Despite high fuel prices, persistent smoke from wildland fires and national security concerns, more than 1.4 million visitors traveled to Alaska this summer as the state’s tourism industry reported “robust growth” throughout most sectors, according to the Alaskan Journal of Commerce.
“The numbers were good. We had a good summer,” Charlie Ball, board chairman of the Alaska Tourism Industry Association (ATIA), said during the travel industry’s annual convention held this October in Fairbanks. “Most sectors did well. In Fairbanks, we had a hard time getting rooms a number of nights.”
The number of visitors this summer grew 7 to 8 percent from the 1.3 million people who traveled to Alaska in 2003, Ball said during the convention, which was attended by a record 550-plus industry representatives.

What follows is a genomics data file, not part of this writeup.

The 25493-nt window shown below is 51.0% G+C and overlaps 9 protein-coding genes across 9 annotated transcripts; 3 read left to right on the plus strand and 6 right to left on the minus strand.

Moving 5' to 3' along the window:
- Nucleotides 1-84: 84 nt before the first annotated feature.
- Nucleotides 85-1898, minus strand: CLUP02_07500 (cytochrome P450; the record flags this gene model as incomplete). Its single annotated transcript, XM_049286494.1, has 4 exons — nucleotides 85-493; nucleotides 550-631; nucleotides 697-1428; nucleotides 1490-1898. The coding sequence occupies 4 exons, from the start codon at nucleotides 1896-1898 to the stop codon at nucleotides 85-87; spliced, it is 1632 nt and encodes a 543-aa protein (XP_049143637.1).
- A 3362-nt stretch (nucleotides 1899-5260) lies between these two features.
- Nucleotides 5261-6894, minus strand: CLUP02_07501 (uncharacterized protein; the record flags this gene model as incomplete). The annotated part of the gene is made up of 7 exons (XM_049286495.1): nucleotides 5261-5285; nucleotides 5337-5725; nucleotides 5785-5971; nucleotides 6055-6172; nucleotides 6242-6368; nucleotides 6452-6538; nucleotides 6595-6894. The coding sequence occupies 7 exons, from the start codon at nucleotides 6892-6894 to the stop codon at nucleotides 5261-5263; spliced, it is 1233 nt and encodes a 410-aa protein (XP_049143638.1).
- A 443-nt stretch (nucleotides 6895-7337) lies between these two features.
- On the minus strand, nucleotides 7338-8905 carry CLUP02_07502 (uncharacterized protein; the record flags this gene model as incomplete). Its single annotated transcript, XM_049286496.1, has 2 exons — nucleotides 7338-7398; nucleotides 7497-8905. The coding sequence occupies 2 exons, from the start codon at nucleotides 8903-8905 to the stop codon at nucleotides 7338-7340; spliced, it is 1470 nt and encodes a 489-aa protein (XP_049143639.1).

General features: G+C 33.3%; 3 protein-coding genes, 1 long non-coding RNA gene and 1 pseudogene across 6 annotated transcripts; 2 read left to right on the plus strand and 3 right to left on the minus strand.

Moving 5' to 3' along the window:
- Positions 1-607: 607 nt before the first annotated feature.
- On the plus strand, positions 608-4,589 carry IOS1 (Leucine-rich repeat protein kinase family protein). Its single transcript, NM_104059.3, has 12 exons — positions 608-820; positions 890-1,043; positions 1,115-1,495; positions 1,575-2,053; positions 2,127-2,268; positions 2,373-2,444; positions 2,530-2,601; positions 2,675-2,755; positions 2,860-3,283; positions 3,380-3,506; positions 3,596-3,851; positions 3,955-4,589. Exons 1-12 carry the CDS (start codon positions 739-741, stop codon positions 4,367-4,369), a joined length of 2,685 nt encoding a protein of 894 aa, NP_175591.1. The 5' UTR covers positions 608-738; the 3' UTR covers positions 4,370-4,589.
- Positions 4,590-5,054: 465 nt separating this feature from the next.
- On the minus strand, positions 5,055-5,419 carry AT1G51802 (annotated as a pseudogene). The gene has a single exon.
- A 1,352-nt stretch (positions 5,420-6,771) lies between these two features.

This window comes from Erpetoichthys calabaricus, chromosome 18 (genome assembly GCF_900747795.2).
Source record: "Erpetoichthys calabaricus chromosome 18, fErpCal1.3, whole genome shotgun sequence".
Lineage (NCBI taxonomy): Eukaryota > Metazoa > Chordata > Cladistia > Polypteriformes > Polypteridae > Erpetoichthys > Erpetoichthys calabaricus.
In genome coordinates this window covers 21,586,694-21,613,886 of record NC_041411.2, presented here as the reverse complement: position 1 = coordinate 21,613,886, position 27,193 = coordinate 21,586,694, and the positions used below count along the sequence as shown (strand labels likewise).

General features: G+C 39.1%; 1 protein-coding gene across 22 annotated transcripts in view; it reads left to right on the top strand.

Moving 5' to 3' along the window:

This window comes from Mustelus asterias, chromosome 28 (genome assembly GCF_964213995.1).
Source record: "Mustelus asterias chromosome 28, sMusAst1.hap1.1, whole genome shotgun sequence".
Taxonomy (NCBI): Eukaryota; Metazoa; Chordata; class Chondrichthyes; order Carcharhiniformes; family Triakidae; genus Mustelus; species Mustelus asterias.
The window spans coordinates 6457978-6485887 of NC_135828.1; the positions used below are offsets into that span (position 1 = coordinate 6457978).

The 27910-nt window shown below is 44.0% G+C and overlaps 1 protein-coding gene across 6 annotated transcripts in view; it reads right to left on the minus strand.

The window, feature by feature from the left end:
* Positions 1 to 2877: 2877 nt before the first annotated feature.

Tourism generated $1.8 billion for Alaska’s economy in 2003, a number that will likely approach $2 billion by the end of 2004, according to Ron Peck, president and chief executive officer of ATIA, the statewide tourism organization.
Specific industry sector statistics closely monitored by ATIA and its member businesses show similar growth for this summer. Vehicle rentals increased in value by 5 percent, rising to $27.7 million, Ball said. Airport arrivals increased by more than 12 percent, rising to a total of 3.5 million in 2004.
The number of cruise-ship passengers increased this summer to 805,000, up from 776,000 in 2003.
Early market indications, including advance bookings in some sectors, have caused Peck to be “cautiously optimistic that 2005 will be a good year,” he said at the conclusion of the conference. “It’s really, really too early to predict, but the numbers are looking strong, better than even this year’s numbers in this time frame.”